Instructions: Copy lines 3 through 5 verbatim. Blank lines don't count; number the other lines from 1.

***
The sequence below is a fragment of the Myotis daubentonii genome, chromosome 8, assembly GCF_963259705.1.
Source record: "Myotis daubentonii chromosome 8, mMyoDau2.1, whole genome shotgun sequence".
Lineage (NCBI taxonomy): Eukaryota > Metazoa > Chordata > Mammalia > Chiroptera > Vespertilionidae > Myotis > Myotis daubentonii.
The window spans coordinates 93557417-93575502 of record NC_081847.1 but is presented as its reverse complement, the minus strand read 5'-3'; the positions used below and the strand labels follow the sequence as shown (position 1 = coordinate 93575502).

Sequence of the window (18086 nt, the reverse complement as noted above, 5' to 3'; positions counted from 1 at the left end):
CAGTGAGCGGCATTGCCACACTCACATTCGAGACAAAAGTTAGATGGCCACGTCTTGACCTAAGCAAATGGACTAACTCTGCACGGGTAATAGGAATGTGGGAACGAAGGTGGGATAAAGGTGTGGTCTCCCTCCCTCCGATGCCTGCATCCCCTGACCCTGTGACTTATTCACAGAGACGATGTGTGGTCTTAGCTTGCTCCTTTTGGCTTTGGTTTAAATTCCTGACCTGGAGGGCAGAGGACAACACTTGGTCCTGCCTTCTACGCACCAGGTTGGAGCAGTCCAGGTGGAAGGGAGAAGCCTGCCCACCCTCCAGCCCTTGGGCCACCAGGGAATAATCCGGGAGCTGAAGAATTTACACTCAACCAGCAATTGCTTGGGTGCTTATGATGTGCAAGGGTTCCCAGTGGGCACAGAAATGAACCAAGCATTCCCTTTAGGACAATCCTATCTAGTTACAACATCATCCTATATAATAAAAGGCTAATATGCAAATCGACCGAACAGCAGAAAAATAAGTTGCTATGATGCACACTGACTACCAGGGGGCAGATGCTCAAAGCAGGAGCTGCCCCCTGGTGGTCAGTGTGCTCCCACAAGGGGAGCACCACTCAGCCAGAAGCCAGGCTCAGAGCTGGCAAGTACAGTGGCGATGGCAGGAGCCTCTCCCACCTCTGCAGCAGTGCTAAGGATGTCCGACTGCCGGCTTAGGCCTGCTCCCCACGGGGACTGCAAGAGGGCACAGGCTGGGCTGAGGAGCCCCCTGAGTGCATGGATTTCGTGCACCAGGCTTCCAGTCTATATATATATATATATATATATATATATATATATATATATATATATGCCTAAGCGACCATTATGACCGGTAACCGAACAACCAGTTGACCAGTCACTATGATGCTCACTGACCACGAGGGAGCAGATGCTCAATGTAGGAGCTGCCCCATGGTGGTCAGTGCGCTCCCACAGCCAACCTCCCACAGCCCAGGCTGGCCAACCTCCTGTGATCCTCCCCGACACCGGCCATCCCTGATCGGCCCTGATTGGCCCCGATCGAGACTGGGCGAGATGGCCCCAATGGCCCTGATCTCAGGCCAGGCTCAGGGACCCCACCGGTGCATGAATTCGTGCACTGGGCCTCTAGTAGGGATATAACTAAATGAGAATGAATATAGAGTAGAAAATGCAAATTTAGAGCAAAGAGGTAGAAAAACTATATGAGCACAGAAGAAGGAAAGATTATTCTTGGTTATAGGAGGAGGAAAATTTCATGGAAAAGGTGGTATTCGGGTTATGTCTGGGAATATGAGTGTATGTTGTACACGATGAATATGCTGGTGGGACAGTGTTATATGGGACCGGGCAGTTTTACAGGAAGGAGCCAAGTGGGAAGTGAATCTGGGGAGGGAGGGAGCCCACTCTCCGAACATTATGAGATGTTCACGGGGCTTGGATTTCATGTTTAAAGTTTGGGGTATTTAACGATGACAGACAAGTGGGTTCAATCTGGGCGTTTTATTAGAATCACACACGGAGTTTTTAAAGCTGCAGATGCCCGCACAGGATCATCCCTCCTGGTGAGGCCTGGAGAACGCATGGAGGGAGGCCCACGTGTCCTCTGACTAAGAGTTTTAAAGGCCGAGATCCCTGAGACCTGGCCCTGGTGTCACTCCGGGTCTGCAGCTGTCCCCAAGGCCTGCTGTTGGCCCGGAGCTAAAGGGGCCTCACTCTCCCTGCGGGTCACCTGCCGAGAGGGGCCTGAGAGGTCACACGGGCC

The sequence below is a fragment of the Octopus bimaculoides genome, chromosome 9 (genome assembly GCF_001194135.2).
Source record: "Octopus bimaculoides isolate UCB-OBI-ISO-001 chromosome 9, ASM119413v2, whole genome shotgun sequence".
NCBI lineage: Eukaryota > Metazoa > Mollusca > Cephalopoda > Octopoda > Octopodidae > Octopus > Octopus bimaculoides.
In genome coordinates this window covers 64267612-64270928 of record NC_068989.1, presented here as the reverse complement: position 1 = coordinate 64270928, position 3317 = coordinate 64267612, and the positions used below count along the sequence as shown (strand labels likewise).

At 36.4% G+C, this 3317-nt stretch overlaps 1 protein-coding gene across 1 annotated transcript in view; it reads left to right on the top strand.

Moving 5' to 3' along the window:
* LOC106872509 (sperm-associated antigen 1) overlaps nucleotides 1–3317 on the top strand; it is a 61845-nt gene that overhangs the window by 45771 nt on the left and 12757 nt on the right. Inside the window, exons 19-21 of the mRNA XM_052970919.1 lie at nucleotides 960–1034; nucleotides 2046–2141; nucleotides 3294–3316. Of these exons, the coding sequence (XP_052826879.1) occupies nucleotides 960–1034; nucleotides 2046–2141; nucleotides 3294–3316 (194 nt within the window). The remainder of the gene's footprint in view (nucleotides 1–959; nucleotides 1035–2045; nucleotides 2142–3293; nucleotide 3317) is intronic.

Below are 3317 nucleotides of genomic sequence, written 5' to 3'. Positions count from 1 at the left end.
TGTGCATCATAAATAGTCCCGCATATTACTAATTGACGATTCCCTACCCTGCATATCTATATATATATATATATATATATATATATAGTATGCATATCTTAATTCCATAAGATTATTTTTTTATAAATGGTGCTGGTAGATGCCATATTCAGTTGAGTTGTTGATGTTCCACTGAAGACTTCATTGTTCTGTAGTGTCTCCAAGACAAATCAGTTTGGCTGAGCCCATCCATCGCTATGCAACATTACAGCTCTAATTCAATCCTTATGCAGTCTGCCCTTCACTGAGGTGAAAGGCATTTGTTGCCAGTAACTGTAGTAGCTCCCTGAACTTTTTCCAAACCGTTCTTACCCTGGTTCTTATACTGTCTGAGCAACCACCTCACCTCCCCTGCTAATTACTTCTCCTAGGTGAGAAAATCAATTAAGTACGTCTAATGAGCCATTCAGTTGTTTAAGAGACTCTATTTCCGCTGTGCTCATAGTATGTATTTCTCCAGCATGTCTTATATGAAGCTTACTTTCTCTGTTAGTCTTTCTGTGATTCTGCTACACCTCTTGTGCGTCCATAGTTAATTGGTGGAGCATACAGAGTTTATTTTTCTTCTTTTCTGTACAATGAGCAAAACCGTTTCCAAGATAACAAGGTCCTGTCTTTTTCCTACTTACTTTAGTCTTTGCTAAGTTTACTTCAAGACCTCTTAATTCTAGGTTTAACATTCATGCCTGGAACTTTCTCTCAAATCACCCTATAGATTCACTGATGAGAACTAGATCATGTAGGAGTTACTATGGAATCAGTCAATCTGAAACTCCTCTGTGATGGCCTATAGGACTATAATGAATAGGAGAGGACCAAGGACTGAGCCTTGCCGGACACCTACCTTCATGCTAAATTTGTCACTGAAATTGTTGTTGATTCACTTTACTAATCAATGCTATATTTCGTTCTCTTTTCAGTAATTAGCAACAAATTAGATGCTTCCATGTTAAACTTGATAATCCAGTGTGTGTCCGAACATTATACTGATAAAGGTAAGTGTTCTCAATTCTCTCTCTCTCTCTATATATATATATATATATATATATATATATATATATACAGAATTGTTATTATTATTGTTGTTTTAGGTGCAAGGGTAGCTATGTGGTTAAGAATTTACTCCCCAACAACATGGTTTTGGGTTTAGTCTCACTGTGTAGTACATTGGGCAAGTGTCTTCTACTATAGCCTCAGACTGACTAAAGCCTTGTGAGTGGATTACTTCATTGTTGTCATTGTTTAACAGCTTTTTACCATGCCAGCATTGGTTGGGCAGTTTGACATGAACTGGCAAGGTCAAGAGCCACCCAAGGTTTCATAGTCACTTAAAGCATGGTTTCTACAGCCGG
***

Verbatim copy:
Lineage (NCBI taxonomy): Eukaryota > Metazoa > Chordata > Mammalia > Chiroptera > Vespertilionidae > Myotis > Myotis daubentonii.
The window spans coordinates 93557417-93575502 of record NC_081847.1 but is presented as its reverse complement, the minus strand read 5'-3'; the positions used below and the strand labels follow the sequence as shown (position 1 = coordinate 93575502).

Sequence of the window (18086 nt, the reverse complement as noted above, 5' to 3'; positions counted from 1 at the left end):